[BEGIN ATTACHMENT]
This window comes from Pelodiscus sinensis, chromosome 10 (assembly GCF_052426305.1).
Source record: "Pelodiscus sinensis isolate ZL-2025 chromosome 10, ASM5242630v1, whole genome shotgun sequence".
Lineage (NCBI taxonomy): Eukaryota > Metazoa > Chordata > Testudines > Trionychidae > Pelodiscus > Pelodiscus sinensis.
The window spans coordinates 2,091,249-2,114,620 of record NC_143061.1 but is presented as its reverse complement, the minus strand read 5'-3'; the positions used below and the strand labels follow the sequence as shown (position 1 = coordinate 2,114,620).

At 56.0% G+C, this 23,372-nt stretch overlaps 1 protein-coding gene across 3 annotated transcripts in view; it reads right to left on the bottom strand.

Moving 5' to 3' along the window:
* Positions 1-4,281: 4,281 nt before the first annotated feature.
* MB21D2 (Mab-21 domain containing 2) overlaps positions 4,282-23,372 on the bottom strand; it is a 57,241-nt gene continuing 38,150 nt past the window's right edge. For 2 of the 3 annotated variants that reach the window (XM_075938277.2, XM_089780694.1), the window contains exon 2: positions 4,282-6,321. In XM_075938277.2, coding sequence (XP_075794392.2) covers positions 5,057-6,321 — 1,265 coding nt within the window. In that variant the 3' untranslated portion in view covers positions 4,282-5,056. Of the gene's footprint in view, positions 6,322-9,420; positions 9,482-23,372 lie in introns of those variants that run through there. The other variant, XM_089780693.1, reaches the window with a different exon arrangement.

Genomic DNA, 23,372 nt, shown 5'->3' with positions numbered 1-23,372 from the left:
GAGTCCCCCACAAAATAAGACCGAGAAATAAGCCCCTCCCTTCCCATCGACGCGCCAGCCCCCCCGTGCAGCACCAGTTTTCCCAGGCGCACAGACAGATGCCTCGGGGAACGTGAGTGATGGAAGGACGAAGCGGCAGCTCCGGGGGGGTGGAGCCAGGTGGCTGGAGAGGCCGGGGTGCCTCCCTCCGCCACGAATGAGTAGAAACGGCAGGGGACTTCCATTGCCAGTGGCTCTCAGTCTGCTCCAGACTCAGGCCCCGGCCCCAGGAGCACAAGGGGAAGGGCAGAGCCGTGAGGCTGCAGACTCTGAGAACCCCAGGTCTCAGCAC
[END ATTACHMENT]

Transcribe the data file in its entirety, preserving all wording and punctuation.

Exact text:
This window comes from Pelodiscus sinensis, chromosome 10 (assembly GCF_052426305.1).
Source record: "Pelodiscus sinensis isolate ZL-2025 chromosome 10, ASM5242630v1, whole genome shotgun sequence".
Lineage (NCBI taxonomy): Eukaryota > Metazoa > Chordata > Testudines > Trionychidae > Pelodiscus > Pelodiscus sinensis.
The window spans coordinates 2,091,249-2,114,620 of record NC_143061.1 but is presented as its reverse complement, the minus strand read 5'-3'; the positions used below and the strand labels follow the sequence as shown (position 1 = coordinate 2,114,620).

At 56.0% G+C, this 23,372-nt stretch overlaps 1 protein-coding gene across 3 annotated transcripts in view; it reads right to left on the bottom strand.

Moving 5' to 3' along the window:
* Positions 1-4,281: 4,281 nt before the first annotated feature.
* MB21D2 (Mab-21 domain containing 2) overlaps positions 4,282-23,372 on the bottom strand; it is a 57,241-nt gene continuing 38,150 nt past the window's right edge. For 2 of the 3 annotated variants that reach the window (XM_075938277.2, XM_089780694.1), the window contains exon 2: positions 4,282-6,321. In XM_075938277.2, coding sequence (XP_075794392.2) covers positions 5,057-6,321 — 1,265 coding nt within the window. In that variant the 3' untranslated portion in view covers positions 4,282-5,056. Of the gene's footprint in view, positions 6,322-9,420; positions 9,482-23,372 lie in introns of those variants that run through there. The other variant, XM_089780693.1, reaches the window with a different exon arrangement.

Genomic DNA, 23,372 nt, shown 5'->3' with positions numbered 1-23,372 from the left:
GAGTCCCCCACAAAATAAGACCGAGAAATAAGCCCCTCCCTTCCCATCGACGCGCCAGCCCCCCCGTGCAGCACCAGTTTTCCCAGGCGCACAGACAGATGCCTCGGGGAACGTGAGTGATGGAAGGACGAAGCGGCAGCTCCGGGGGGGTGGAGCCAGGTGGCTGGAGAGGCCGGGGTGCCTCCCTCCGCCACGAATGAGTAGAAACGGCAGGGGACTTCCATTGCCAGTGGCTCTCAGTCTGCTCCAGACTCAGGCCCCGGCCCCAGGAGCACAAGGGGAAGGGCAGAGCCGTGAGGCTGCAGACTCTGAGAACCCCAGGTCTCAGCAC